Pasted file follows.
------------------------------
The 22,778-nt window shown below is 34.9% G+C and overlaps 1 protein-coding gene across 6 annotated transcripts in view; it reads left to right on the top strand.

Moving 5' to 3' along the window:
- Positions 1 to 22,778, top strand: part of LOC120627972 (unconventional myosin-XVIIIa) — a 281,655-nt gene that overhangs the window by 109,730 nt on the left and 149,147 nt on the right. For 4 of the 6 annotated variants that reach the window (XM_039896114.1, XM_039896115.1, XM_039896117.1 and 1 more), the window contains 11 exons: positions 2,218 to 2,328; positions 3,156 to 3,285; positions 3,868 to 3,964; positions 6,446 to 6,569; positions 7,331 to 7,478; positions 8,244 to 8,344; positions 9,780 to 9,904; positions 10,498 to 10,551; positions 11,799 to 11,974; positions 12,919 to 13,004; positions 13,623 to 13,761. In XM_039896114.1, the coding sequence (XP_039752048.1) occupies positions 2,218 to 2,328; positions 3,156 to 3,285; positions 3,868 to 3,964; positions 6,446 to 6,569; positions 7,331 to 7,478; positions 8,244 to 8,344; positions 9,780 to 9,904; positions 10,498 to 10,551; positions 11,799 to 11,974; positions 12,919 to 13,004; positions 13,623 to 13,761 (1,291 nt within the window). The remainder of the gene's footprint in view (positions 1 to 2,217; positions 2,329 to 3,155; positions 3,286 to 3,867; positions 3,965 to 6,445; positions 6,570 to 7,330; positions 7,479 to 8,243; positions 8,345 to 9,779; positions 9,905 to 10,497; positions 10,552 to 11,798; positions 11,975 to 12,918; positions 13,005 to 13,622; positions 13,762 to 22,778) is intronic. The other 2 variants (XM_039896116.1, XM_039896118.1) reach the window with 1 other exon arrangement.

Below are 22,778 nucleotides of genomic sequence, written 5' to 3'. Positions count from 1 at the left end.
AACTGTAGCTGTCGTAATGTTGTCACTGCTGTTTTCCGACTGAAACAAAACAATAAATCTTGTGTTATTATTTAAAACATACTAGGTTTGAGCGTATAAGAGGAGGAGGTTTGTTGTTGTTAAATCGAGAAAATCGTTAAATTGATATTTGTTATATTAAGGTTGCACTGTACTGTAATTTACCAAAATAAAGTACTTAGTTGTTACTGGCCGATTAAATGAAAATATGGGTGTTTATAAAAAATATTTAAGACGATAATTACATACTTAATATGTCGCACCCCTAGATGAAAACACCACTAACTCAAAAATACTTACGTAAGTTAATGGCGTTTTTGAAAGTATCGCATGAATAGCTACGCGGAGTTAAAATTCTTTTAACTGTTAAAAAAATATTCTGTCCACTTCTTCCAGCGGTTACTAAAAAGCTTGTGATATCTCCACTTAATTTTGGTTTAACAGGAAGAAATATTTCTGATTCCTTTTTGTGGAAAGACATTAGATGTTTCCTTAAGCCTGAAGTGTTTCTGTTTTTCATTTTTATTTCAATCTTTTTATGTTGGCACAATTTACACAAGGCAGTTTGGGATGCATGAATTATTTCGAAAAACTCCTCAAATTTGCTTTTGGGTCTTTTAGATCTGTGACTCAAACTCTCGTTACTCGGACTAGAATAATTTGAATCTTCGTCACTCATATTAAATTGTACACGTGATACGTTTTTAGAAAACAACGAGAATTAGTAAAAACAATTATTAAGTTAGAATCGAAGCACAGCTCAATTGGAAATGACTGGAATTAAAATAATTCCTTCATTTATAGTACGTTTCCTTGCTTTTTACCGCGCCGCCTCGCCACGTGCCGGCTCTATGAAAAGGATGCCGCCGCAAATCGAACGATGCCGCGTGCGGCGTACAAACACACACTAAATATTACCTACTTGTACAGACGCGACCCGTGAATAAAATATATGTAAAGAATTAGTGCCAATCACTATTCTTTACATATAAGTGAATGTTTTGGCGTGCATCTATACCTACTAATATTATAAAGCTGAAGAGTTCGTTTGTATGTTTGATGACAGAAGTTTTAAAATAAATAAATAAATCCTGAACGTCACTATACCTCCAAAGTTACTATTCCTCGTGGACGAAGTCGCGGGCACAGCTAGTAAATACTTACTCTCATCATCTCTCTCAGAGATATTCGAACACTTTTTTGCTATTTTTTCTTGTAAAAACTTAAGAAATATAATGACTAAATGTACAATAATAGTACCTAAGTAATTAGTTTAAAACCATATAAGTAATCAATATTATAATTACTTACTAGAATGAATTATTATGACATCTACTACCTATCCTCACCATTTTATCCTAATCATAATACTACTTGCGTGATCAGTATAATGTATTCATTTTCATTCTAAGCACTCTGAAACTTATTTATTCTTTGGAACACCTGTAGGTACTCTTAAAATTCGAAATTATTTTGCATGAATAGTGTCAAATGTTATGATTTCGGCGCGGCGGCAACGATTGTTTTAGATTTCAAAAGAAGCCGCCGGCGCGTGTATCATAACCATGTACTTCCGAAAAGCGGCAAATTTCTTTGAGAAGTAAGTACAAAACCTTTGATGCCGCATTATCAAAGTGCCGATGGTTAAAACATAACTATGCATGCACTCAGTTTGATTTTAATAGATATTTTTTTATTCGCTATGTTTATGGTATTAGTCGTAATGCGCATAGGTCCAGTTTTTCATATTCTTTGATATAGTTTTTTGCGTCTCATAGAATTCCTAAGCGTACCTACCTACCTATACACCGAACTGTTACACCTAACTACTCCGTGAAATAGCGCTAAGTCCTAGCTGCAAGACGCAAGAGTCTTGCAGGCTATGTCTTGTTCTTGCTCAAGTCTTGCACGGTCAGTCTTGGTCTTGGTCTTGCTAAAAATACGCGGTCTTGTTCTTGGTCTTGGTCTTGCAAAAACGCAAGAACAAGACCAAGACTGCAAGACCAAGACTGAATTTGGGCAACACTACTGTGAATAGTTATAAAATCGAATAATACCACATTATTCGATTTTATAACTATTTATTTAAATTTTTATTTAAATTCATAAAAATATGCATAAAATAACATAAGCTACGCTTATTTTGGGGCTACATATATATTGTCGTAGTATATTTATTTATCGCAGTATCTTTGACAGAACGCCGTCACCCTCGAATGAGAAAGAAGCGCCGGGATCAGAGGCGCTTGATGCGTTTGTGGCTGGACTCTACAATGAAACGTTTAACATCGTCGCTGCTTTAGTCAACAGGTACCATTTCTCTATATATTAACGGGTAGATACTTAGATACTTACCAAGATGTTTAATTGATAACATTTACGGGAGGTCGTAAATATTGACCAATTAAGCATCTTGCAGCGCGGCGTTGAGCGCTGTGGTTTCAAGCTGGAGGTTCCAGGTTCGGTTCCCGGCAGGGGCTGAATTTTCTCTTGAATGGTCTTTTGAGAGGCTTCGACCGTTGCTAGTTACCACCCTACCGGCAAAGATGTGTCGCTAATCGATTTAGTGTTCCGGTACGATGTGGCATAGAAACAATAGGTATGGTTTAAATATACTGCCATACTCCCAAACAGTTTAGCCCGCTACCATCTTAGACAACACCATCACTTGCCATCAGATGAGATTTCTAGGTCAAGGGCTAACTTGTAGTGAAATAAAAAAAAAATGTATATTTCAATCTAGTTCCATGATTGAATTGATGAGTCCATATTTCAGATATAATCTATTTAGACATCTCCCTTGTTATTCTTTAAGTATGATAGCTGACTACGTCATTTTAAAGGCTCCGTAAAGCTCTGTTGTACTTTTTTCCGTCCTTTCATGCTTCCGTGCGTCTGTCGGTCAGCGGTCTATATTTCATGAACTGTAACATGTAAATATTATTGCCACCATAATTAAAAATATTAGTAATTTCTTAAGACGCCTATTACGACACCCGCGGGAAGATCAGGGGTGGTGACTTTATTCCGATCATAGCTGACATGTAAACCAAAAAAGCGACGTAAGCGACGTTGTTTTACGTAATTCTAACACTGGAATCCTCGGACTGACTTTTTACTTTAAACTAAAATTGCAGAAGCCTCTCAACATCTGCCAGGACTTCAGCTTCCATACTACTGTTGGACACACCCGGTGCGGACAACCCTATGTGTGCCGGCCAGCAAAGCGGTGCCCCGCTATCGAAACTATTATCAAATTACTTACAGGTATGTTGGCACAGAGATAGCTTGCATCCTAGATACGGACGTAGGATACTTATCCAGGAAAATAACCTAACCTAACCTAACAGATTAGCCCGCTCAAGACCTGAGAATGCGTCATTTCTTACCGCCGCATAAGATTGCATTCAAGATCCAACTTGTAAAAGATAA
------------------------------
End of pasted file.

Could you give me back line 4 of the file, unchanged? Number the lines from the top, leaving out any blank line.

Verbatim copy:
Below are 22,778 nucleotides of genomic sequence, written 5' to 3'. Positions count from 1 at the left end.